5 Facts About Sunflowers That Will Make You Want to Grow Them

They're one of the most instantly recognizable blooms out there, but there are still plenty of interesting things to learn about this sunny flower.

When you think of sunflowers, you may picture fields bursting with tall blooms that seem as yellow as the sun itself, but sunflowers can actually be purple, orange, red, or even a mix of these hues. Not all of them are tall, either—there are dwarf varieties that grow only about a foot tall and giant varieties that can reach more than 10 feet tall. Think you know everything there is to know about sunflowers? Think again! Here are five more fascinating facts about these colorful buds.

yellow sunflower bloom
Bill Stites

1. Sunflowers Are Rooted in American Soil

The cheery blooms we call sunflowers are produced by an annual plant (Helianthus annuus) that originated in North America. As far back as 3000 BC, Native Americans grew sunflowers for medicine, oil, and food. Eventually, they began breeding the plant to produce a single, large flower head instead of several smaller ones. In the 1500s, Spanish explorers brought sunflowers to Europe, where they soon became popular for their beauty and usefulness. By the 19th century, Russia alone was planting two million acres of sunflowers every year. If you're feeling inspired to plant your own sunflowers, we have good news: they're easy to grow from seeds. Because they're annuals, they will only last one season, but there are also perennial species in the sunflower family you can try.

2. Sunflower Seeds Are Good for You

Sunflower seeds are a favorite snack at baseball games, and many schools also recommend them as an allergy-friendly alternative to nuts. The shelled seeds can also make a tasty addition to bread and other baked goods and can even be sprinkled over salads. However, they're not just tasty—they're highly nutritious too. Sunflower seeds are a rich source of protein, potassium, magnesium, calcium, iron, and vitamin E. The next time you're looking for a healthy snack, grab a handful of sunflower seeds and get cracking.

3. Sunlight is a Must For Sunflowers

The name of this bloom is no coincidence: Sunflowers truly need sunlight to thrive. Sunflowers should receive at least 6-8 hours of sunlight a day, but even more time soaking up the rays is ideal. The flower buds also display a unique behavior called heliotropism, which means they gradually follow the sun's position in the sky as it moves from east to west throughout the day. Once the buds open into flowers, their stems stiffen and remain in place, with the flowers facing east all day long.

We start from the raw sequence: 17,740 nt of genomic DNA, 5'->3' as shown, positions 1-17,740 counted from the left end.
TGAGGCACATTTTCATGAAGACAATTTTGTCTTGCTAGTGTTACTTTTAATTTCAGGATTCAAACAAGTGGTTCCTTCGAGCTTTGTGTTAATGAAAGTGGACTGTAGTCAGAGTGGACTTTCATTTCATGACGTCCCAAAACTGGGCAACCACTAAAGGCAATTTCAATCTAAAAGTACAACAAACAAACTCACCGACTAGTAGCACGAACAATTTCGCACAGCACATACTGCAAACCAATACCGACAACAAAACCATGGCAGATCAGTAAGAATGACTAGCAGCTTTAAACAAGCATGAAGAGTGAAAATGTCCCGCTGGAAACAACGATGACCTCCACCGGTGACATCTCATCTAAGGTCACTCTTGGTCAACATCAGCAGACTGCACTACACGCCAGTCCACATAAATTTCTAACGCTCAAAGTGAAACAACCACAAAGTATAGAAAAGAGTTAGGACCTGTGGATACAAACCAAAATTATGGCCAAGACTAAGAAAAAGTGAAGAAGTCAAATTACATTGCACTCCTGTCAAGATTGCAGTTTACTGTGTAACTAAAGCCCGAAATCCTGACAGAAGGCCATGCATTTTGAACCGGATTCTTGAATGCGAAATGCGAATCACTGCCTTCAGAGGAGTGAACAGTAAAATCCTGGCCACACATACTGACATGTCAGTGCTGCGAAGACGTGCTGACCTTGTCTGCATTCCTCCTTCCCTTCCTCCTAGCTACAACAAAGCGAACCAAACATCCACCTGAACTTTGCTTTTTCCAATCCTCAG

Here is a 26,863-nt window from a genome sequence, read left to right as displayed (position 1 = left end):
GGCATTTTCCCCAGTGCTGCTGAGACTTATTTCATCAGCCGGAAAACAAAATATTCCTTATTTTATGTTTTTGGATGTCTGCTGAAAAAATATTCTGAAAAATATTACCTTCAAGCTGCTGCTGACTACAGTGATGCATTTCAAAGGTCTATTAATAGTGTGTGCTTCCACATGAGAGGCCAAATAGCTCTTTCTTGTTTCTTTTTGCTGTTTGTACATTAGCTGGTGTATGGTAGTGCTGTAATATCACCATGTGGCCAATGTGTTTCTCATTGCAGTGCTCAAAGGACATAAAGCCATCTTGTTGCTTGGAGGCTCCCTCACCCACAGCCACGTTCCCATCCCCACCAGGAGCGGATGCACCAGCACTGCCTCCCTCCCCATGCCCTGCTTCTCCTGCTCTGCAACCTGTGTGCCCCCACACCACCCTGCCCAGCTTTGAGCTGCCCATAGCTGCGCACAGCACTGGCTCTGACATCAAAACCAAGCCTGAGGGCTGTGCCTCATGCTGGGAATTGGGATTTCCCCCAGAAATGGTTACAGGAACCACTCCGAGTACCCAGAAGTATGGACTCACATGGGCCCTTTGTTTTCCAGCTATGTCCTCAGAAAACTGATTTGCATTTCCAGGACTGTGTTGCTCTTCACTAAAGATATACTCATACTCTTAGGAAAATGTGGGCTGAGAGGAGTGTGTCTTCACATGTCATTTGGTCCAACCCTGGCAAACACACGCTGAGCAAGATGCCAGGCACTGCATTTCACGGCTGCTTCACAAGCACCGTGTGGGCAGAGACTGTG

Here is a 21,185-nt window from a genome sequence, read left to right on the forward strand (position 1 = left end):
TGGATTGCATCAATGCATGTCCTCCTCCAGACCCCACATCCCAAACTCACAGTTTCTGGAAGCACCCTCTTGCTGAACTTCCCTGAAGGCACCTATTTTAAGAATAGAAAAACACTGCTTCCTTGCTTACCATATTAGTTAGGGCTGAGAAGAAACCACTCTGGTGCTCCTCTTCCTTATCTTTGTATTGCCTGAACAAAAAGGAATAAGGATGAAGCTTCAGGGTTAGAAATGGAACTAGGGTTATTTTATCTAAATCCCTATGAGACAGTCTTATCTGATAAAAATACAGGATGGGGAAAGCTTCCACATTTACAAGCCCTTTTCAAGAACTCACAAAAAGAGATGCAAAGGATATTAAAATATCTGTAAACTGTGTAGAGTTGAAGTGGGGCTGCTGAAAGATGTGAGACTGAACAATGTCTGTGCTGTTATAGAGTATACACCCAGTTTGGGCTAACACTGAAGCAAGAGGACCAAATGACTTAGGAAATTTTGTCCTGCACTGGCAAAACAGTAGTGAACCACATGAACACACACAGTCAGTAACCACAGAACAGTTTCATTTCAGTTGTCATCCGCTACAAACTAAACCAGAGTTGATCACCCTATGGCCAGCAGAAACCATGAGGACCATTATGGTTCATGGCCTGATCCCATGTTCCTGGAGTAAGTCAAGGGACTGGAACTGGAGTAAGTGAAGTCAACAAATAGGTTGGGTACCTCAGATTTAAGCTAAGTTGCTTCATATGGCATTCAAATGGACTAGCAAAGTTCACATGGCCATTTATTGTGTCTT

4. Thousands of Small Flowers Make Up One Sunflower

Sunflowers aren't just one flower like they appear to be; they actually contain 1,000 to 2,000 smaller flowers. Each petal on the head of a sunflower is what botanists call a ray floret. The inner "eye" is made up of disk florets, which are arranged in mesmerizing patterns of interconnecting spirals. Only the disk florets develop into seeds—they can either pollinate themselves or cross-pollinate with other sunflowers with help from wind or pollinators like bees and butterflies.

5. Sunflowers Are Icons in Art, Music, and Pop Culture

The Sunflowers series by the Dutch painter Vincent Van Gogh is one of his most well-known works—and one of the most well-known artistic depictions of sunflowers to date. The vivid oil paintings are a bright spot among some of Van Gogh's darker works and have inspired many other artists around the world. More recently, sunflowers were named one of the top three flowers in Minecraft and you might have found yourself humming along to Post Malone's "Sunflower", which was released in October 2018 and remained in the top 10 on the Billboard Hot 100 for 33 weeks.

Frequently Asked Questions

  • When is the best time to plant sunflowers?

    The exact time to plant your sunflowers will depend on the USDA growing zone where you reside. As a general rule of thumb, you should plant your sunflower seeds in late spring after all danger of frost has passed and the soil has warmed to at least 50 degrees F.

  • When are sunflowers ready to harvest?

    If you're harvesting your sunflowers for a vase or bouquet, you can cut them as soon as the petals begin unfurling from the bud. Cut your sunflowers in the morning or evening, avoiding the heat of mid-day, which can cause the flowers to wilt and die faster. If you're looking to harvest your sunflowers for their edible qualities, you'll want to wait until the foliage turns yellow and the petals begin to dry or die back. The seeds themselves in the center should look plump and be all black or black with white stripes, depending on the flower variety.

  • Can I eat the sunflowers from my garden?

    Yes! Sunflowers are one of the most edible flower varieties out there—in fact, the entirety of the flower is able to be consumed. The leaves can be used for tea or sautéed as a green, while the stalks, seeds, and petals can also be used any number of ways.

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